In Fig. (3.2) I show the allowed neutrino oscillation parameters obtained in a recent global fit of the subGeV and multiGeV (vertexcontained) atmospheric neutrino data including the recent data reported at Neutrino 98, as well as all other experiments combined at 90 (thick solid line) and 99 % CL (thin solid line) for each oscillation channel considered.
The two lower panels Fig. (3.2) differ in the sign of the which was assumed in the analysis of the matter effects in the Earth for the oscillations. We found that oscillations give a slightly better fit than oscillations. At present the atmospheric neutrino data cannot distinguish between the to and to channels. It is wellknow that the neutraltocharged current ratios are important observables in neutrino oscillation phenomenology, which are especially sensitive to the existence of singlet neutrinos, light or heavy . The atmospheric neutrinos produce isolated neutral pions (events) mainly in neutral current interactions. One may therefore study the ratios of events and the events induced mainly by the charged currents, as recently advocated in ref. . This has the virtue of minimizing uncertainties related to the original atmospheric neutrino fluxes. In fact the SK collaboration has already tried to do this by estimating the double ratio of over elike events in their sample and found . This is consistent both with to or to channels, with a slight preference for the former. The situation should improve in the future.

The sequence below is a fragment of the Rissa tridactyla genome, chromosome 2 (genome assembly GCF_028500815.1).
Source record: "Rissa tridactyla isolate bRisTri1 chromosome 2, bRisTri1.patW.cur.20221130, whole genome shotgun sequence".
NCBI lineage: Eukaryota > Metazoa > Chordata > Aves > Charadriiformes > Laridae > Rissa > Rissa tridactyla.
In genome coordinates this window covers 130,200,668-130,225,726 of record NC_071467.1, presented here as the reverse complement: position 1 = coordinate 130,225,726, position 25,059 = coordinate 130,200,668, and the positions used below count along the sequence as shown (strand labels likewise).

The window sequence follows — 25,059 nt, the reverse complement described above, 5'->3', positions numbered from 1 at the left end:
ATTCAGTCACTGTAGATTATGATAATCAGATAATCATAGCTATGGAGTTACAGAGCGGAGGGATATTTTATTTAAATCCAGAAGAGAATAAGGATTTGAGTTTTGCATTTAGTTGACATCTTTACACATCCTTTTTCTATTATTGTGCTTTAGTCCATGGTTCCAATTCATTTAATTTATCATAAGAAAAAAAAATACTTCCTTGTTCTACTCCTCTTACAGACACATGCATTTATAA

We also display in Fig. (3.2) the sensitivity of present accelerator and reactor experiments, as well as that expected at future longbaseline (LBL) experiments in each channel. The first point to note is that the Chooz reactor data already excludes the region indicated for the channel when all experiments are combined at 90% CL.